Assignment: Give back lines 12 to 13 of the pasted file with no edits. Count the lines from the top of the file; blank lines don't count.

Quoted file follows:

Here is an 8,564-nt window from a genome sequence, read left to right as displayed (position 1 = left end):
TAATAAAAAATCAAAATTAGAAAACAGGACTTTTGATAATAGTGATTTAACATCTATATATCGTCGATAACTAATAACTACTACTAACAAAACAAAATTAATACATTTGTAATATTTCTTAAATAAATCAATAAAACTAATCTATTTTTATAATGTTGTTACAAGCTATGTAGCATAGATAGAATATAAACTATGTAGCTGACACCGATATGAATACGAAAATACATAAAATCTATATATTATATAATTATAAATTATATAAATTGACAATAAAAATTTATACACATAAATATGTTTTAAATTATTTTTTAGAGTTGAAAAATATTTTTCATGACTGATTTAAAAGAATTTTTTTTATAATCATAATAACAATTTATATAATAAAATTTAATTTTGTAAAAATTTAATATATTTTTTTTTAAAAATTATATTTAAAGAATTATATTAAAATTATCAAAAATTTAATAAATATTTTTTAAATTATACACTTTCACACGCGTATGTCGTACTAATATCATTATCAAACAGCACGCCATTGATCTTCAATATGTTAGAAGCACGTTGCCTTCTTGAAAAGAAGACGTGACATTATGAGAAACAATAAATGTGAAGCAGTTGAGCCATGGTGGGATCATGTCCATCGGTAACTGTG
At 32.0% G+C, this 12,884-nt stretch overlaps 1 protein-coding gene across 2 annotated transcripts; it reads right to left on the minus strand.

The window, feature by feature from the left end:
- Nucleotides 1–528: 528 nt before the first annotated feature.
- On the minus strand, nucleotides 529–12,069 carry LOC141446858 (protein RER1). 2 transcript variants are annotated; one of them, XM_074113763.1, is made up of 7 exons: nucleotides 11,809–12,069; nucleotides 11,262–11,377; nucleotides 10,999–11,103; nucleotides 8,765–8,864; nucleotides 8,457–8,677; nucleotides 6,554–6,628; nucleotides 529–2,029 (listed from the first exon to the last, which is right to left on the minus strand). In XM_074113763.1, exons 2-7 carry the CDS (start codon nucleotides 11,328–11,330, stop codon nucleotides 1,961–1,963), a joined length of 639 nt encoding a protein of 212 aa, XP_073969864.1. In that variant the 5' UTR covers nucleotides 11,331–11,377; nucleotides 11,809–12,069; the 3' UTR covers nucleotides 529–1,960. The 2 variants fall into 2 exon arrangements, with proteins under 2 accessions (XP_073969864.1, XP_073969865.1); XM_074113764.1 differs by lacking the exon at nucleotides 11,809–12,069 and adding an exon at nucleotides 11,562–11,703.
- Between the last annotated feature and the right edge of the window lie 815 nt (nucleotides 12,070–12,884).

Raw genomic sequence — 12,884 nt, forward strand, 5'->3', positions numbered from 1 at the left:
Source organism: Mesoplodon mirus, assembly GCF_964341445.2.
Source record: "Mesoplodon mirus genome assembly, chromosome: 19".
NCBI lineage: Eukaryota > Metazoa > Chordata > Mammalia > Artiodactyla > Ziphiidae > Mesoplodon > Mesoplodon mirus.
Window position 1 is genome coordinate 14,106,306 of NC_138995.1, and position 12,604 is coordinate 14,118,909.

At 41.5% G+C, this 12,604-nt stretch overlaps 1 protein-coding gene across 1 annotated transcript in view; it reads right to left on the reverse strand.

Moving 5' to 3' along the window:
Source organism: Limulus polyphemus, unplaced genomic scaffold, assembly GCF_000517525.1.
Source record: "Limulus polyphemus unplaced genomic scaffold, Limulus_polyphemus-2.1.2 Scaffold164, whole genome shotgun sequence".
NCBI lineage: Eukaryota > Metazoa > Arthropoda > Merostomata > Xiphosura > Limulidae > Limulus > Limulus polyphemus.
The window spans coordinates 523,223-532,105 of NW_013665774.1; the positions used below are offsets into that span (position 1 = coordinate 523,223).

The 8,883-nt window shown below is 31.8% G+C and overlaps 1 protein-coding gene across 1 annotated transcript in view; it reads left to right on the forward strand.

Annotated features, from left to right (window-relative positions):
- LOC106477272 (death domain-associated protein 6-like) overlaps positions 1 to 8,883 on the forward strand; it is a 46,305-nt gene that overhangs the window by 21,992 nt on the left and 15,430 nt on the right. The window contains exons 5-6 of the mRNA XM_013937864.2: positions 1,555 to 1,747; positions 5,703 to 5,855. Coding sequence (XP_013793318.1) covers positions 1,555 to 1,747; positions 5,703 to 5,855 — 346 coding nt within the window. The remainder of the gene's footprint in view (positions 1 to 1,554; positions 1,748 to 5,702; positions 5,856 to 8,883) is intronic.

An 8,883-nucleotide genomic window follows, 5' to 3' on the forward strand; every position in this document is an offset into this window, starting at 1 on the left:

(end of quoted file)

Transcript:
Window position 1 is genome coordinate 14,106,306 of NC_138995.1, and position 12,604 is coordinate 14,118,909.

At 41.5% G+C, this 12,604-nt stretch overlaps 1 protein-coding gene across 1 annotated transcript in view; it reads right to left on the reverse strand.